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Article appeared in engineering publication, Eureka! on Monday 3 October 2016
As clouds of steam dissipate into the atmosphere, think of the amount of energy that represents? Tim Fryer reports on a technology that tackles the problem of waste steam in industry.
In an engaging historical coincidence, it is befitting that Heliex Power is developing its steam technology only a few miles south of Glasgow, where James Watt adapted the early promise of steam 335 years ago, to build the foundations of the industrial revolution.
Like Watt, whose gifts included being able to identify weaknesses in a system and to improve them, Heliex has technology that remedies one of the great problems in modern industrial processes – that of waste. In particular waste steam.
The technology was initially developed at City University in London and taken on by spin-out company Heliex in 2010. City University had been looking at improving screw air compressor technology - an electric motor driving two screws taking ambient air and sending it out at a higher pressure. Heliex’s chief executive, Chris Armitage, explained the background:
“They said what if we looked at the whole thing the other way round, if we took some sort of fluid and expanded it through these screws the other way round, could we not drive, use the machine to drive something else, such as a motor turning into a generator?And the obvious first fluid to consider for doing that is steam, because it's well known for driving turbines and the like.”
The steam used in power stations is ‘dry’ steam, in that it is superheated so it contains no condensate particles of water, which is the more familiar ‘wet’ steam we see coming out of kettles. Wet steam both contains less energy than dry, and is too corrosive on standard turbine blades.
Armitage outlined the Heliex system: “What we've got in a twin screw is a more robust, simpler piece of equipment, which will accept wet steam without being eroded. It therefore can be used in the vast majority of steam systems in factories and process plants who only have saturated steam. They don't have superheated steam, because it's so much more costly to produce, and they just don't need it.”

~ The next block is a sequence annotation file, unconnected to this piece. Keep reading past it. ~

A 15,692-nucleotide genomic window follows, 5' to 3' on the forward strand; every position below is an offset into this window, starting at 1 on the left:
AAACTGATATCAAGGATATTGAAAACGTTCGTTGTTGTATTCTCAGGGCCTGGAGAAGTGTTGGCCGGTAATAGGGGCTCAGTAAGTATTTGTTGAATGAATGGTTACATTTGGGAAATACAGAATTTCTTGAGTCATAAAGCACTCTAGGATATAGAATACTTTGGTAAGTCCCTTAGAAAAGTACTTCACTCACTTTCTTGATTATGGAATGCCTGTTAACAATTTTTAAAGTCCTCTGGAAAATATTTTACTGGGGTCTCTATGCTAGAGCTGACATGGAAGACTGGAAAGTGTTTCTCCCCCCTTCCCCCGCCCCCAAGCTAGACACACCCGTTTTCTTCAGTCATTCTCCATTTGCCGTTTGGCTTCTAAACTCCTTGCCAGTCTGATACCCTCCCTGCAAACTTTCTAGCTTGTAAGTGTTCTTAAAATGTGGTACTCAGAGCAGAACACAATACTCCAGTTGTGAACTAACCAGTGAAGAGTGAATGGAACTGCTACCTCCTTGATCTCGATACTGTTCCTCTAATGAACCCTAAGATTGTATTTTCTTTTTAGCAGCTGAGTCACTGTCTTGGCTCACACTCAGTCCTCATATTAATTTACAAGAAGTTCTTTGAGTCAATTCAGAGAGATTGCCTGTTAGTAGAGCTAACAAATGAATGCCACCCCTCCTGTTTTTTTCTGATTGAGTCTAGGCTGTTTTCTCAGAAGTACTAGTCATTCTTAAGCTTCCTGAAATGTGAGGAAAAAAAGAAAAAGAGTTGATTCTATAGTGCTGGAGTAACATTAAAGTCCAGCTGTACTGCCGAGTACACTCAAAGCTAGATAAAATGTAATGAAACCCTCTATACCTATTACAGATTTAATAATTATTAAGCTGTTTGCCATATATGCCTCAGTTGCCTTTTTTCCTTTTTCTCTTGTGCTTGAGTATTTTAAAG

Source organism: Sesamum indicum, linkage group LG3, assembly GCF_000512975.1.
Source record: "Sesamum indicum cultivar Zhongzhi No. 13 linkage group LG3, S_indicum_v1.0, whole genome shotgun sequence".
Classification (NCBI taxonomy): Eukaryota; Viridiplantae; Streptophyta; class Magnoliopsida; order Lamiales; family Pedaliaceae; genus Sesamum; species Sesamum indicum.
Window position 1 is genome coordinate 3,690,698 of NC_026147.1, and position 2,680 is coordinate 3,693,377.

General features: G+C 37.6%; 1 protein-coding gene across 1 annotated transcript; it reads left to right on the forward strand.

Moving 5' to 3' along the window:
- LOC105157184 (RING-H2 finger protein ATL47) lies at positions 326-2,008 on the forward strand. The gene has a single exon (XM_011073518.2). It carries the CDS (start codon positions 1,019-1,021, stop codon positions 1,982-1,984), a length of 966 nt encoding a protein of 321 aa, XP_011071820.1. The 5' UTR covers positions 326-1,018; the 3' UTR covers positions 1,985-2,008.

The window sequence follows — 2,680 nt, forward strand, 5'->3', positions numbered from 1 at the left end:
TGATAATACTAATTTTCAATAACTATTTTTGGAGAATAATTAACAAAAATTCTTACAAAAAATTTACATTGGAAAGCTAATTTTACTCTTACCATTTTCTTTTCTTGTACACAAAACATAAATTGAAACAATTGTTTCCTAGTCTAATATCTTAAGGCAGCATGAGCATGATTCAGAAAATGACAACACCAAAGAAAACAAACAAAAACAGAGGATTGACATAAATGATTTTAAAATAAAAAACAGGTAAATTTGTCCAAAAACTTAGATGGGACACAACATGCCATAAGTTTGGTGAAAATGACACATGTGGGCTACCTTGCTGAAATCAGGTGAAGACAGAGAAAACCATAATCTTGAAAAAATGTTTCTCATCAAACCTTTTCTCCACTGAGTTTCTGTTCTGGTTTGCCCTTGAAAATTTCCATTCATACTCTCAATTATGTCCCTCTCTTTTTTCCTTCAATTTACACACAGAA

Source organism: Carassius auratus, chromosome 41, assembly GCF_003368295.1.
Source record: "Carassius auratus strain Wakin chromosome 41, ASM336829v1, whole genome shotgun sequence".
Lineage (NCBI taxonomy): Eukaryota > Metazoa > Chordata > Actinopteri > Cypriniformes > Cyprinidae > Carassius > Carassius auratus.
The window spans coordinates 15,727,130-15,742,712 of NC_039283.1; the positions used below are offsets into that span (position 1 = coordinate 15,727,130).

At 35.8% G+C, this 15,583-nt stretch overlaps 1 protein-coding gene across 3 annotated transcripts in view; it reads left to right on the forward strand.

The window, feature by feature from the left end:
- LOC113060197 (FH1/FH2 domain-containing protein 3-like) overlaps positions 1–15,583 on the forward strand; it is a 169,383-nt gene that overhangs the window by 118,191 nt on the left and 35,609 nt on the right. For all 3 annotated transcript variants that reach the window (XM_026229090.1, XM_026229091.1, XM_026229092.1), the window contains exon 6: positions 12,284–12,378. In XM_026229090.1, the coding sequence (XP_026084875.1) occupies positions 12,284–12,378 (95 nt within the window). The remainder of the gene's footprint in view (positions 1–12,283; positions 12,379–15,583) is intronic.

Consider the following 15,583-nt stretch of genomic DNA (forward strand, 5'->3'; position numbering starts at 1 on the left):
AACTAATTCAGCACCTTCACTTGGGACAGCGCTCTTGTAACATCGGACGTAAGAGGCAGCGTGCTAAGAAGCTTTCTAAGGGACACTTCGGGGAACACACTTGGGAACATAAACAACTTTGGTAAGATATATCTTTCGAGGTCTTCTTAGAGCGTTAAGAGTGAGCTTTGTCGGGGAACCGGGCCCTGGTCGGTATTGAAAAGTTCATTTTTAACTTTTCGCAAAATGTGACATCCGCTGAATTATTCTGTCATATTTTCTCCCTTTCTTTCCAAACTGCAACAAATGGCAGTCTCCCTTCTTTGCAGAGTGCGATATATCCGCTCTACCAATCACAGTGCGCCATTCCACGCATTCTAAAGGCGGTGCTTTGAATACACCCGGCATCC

This is not aimed at power stations, although there may be applications within power stations it can be used, it is aimed at general industry, any process that uses steam directly as part of the process or has a steam system used as a heating medium. Or even a waste heat stream that could be used to generate steam. With such a wide range of potential uses Heliex believes there could be a huge market for the technology.
“We need to have some reasonable pressure differential to generate power,” said Armitage. “We've got to have a minimum of seven or eight bar gauge pressure. But the flow rates are not particularly huge.The higher the flow rate, the greater the power output, but under reasonable pressure drop and three tonnes an hour of steam, we can produce a reasonable power output that's of interest to a customer.”
In fact, some industrial users are perfect in that they already generate steam in a boiler, but it comes out at much higher pressure than they can use in their process, so they pass it through a PRV – a Pressure Reducing Valve. The Heliex machine can sit across the PRV and bring the system pressure down to required levels and generate electricity in the process.